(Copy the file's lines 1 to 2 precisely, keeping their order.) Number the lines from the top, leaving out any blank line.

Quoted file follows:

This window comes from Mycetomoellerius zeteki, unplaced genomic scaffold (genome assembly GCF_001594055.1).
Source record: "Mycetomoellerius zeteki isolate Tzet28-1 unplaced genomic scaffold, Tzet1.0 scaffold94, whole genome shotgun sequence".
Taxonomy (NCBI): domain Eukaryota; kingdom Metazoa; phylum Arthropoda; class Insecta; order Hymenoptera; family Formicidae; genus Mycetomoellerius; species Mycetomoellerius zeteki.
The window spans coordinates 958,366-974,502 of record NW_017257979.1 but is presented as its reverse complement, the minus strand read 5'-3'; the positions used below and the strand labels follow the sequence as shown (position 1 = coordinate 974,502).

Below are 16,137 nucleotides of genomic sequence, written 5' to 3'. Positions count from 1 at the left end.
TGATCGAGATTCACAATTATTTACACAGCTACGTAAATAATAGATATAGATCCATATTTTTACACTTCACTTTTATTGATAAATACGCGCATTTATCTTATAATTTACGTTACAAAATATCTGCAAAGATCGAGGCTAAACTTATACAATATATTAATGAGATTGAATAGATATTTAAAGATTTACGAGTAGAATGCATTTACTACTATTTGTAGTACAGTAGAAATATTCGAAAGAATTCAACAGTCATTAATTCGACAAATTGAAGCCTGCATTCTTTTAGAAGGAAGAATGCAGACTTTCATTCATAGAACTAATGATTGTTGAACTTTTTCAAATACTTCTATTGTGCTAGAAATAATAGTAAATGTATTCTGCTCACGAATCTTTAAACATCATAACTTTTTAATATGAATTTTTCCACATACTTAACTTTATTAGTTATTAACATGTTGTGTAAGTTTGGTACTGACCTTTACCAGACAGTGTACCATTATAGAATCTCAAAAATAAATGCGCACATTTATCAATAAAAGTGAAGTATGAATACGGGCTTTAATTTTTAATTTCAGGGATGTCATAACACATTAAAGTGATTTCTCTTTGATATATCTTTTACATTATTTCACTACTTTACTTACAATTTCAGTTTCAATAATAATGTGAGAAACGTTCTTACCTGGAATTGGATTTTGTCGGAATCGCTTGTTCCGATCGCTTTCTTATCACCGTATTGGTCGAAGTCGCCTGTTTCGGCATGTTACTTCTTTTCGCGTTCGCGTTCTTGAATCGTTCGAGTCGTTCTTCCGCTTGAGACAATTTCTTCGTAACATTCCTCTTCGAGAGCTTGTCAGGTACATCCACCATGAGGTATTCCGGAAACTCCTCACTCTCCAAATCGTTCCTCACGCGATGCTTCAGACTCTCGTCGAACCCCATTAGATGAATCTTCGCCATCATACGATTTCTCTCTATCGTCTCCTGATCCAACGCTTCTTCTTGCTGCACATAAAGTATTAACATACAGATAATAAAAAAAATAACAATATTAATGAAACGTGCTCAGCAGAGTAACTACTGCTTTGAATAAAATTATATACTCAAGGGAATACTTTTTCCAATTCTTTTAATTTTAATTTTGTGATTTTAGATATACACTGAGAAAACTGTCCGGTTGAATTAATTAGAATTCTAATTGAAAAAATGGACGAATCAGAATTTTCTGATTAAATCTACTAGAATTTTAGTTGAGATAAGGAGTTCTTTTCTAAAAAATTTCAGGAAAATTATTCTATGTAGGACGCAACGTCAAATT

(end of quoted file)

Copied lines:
This window comes from Mycetomoellerius zeteki, unplaced genomic scaffold (genome assembly GCF_001594055.1).
Source record: "Mycetomoellerius zeteki isolate Tzet28-1 unplaced genomic scaffold, Tzet1.0 scaffold94, whole genome shotgun sequence".